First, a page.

# Introduction to Exponential Functions (Part 2)

(This page is Part 2. Click here for Part 1.)

## Properties that All Exponential Functions Share

Let $\,f(x)=b^x\,,$ where $\,b\,$ is a positive number not equal to $\,1\,.$

For all (allowable) bases $\,b\,,$ exponential functions share the following properties:

- The domain is the set of all real numbers: $\,\text{dom}(f)=\mathbb{R}\,$
- The range is the set of all positive real numbers: $\,\text{ran}(f)=(0,\infty)\,$
- The graph crosses the $y$-axis at $\,y = 1$
- The graph passes both the vertical and horizontal line tests

### The Domain is the Set of All Real Numbers: $\text{dom}(f) = \mathbb{R}$

If the graph of an exponential function is ‘collapsed’ into the $x$-axis, sending each point on the graph to its $x$-value, then the entire $x$-axis will be hit.

Exponential functions know how to act on all real number inputs.

For basic information on the domain and range of a function, you may want to review: Domain and Range of a Function

### The Range is the Set of All Positive Real Numbers: $\text{ran}(f)=(0,\infty )$

If the graph of an exponential function is ‘collapsed’ into the $y$-axis, sending each point on the graph to its $y$-value, then all positive $y$-values will be hit.

Outputs from exponential functions are always positive.

Having trouble understanding the expression ‘$\,(0,\infty)\,$’ ? Then, you may want to review Interval and List Notation.

### The Graph Crosses the $y$-Axis at $\,y=1\,$

For allowable values of $\,b\,,$ $\,b^0 \ \overset{\text{always}}{\ \ =\ \ }\ 1\,.$ So, when the input is $\,0\,$ to the function $\,y=b^x\,,$ the output is $\,1\,.$ Thus, the point $\,(0,1)\,$ lies on the graph of every exponential function.

### The Graph Passes Both the Vertical and Horizontal Line Tests

Vertical Line Test:
Imagine a vertical line sweeping through a graph,
checking each allowable $x$-value:
if it never hits the graph at more than one point,
then the graph is said to *pass the vertical line test*.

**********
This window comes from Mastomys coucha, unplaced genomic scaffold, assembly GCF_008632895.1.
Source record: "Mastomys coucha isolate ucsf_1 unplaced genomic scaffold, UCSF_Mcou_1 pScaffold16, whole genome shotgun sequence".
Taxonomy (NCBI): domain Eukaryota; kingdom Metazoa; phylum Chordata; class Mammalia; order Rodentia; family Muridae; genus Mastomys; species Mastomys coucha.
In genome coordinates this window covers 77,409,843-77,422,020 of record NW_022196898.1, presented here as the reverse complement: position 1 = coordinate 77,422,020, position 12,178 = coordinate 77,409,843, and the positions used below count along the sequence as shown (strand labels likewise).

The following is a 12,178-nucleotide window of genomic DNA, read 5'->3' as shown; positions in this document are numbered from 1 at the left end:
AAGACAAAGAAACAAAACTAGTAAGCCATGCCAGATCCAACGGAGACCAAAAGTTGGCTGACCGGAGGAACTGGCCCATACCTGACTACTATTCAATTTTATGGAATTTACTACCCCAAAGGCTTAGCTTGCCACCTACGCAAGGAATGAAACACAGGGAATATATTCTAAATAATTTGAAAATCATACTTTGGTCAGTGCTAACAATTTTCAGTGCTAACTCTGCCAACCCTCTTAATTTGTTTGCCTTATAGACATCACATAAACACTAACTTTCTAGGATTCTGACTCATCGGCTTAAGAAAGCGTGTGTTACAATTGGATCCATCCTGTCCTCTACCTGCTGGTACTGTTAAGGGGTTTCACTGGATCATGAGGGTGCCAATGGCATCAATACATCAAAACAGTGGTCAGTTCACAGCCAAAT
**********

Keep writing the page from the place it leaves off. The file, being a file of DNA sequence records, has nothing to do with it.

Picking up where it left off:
All *functions* pass the vertical line test,
since the function property is that
each input has exactly one output.

passes the vertical line test:

each $x$-value has only one $y$-value

all *functions*

pass the vertical line test

fails the vertical line test:

there exists an $x$-value

that has more than one $y$-value

Horizontal Line Test:
Imagine a horizontal line sweeping
through a graph, checking each allowable $y$-value.
If it never hits the graph at more
than one point, then the graph is said to
*pass the horizontal line test*.
Some functions pass the horizontal line test,
and some do not.

passes the horizontal line test:

each $y$-value has only one $x$-value

all exponential functions

pass the horizontal line test

fails the horizontal line test:

there exists a $y$-value

that has more than one $x$-value

some functions

fail the horizontal line test

Thus, exponential functions have
a wonderful property:
each input has exactly one output
(passes the vertical line test),
*and*
each output has exactly one input
(passes the horizontal line test).

For such functions,
you can think of the inputs/outputs
as being connected with strings:
pick up any input,
and follow its ‘string’
to the unique corresponding output;
pick up any output,
and follow its ‘string’
to the unique corresponding input.
That is, there is a
*one-to-one correspondence*
between the inputs and outputs.
Functions with this property
are called *one-to-one functions*.